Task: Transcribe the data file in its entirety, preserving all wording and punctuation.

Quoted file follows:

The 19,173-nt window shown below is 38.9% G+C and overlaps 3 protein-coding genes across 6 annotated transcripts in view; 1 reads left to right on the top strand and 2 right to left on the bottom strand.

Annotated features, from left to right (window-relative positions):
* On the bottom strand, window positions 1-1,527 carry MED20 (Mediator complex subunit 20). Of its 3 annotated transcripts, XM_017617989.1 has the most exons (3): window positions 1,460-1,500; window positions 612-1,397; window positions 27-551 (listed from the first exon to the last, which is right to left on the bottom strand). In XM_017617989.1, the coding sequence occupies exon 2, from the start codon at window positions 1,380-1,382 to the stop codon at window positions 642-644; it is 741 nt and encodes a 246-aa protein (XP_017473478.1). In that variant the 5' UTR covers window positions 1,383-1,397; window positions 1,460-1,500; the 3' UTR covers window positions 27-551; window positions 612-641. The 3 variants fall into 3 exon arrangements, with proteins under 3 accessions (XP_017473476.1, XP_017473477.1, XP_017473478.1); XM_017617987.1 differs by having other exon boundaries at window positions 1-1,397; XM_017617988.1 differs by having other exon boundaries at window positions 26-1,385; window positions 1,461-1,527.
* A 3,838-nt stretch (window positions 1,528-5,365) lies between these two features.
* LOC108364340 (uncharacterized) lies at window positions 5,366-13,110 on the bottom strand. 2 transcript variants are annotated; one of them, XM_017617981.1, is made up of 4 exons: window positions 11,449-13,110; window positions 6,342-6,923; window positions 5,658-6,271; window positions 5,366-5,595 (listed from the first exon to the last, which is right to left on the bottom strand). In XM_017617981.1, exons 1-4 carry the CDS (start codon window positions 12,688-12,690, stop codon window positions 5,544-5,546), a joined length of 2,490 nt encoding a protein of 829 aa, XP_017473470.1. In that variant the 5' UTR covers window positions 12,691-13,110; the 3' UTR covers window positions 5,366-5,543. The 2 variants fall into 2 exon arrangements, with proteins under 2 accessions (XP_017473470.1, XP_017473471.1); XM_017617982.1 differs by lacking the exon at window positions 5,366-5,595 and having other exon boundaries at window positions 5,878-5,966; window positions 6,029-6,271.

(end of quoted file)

The 19,173-nt window shown below is 38.9% G+C and overlaps 3 protein-coding genes across 6 annotated transcripts in view; 1 reads left to right on the top strand and 2 right to left on the bottom strand.

Annotated features, from left to right (window-relative positions):
* On the bottom strand, window positions 1-1,527 carry MED20 (Mediator complex subunit 20). Of its 3 annotated transcripts, XM_017617989.1 has the most exons (3): window positions 1,460-1,500; window positions 612-1,397; window positions 27-551 (listed from the first exon to the last, which is right to left on the bottom strand). In XM_017617989.1, the coding sequence occupies exon 2, from the start codon at window positions 1,380-1,382 to the stop codon at window positions 642-644; it is 741 nt and encodes a 246-aa protein (XP_017473478.1). In that variant the 5' UTR covers window positions 1,383-1,397; window positions 1,460-1,500; the 3' UTR covers window positions 27-551; window positions 612-641. The 3 variants fall into 3 exon arrangements, with proteins under 3 accessions (XP_017473476.1, XP_017473477.1, XP_017473478.1); XM_017617987.1 differs by having other exon boundaries at window positions 1-1,397; XM_017617988.1 differs by having other exon boundaries at window positions 26-1,385; window positions 1,461-1,527.
* A 3,838-nt stretch (window positions 1,528-5,365) lies between these two features.
* LOC108364340 (uncharacterized) lies at window positions 5,366-13,110 on the bottom strand. 2 transcript variants are annotated; one of them, XM_017617981.1, is made up of 4 exons: window positions 11,449-13,110; window positions 6,342-6,923; window positions 5,658-6,271; window positions 5,366-5,595 (listed from the first exon to the last, which is right to left on the bottom strand). In XM_017617981.1, exons 1-4 carry the CDS (start codon window positions 12,688-12,690, stop codon window positions 5,544-5,546), a joined length of 2,490 nt encoding a protein of 829 aa, XP_017473470.1. In that variant the 5' UTR covers window positions 12,691-13,110; the 3' UTR covers window positions 5,366-5,543. The 2 variants fall into 2 exon arrangements, with proteins under 2 accessions (XP_017473470.1, XP_017473471.1); XM_017617982.1 differs by lacking the exon at window positions 5,366-5,595 and having other exon boundaries at window positions 5,878-5,966; window positions 6,029-6,271.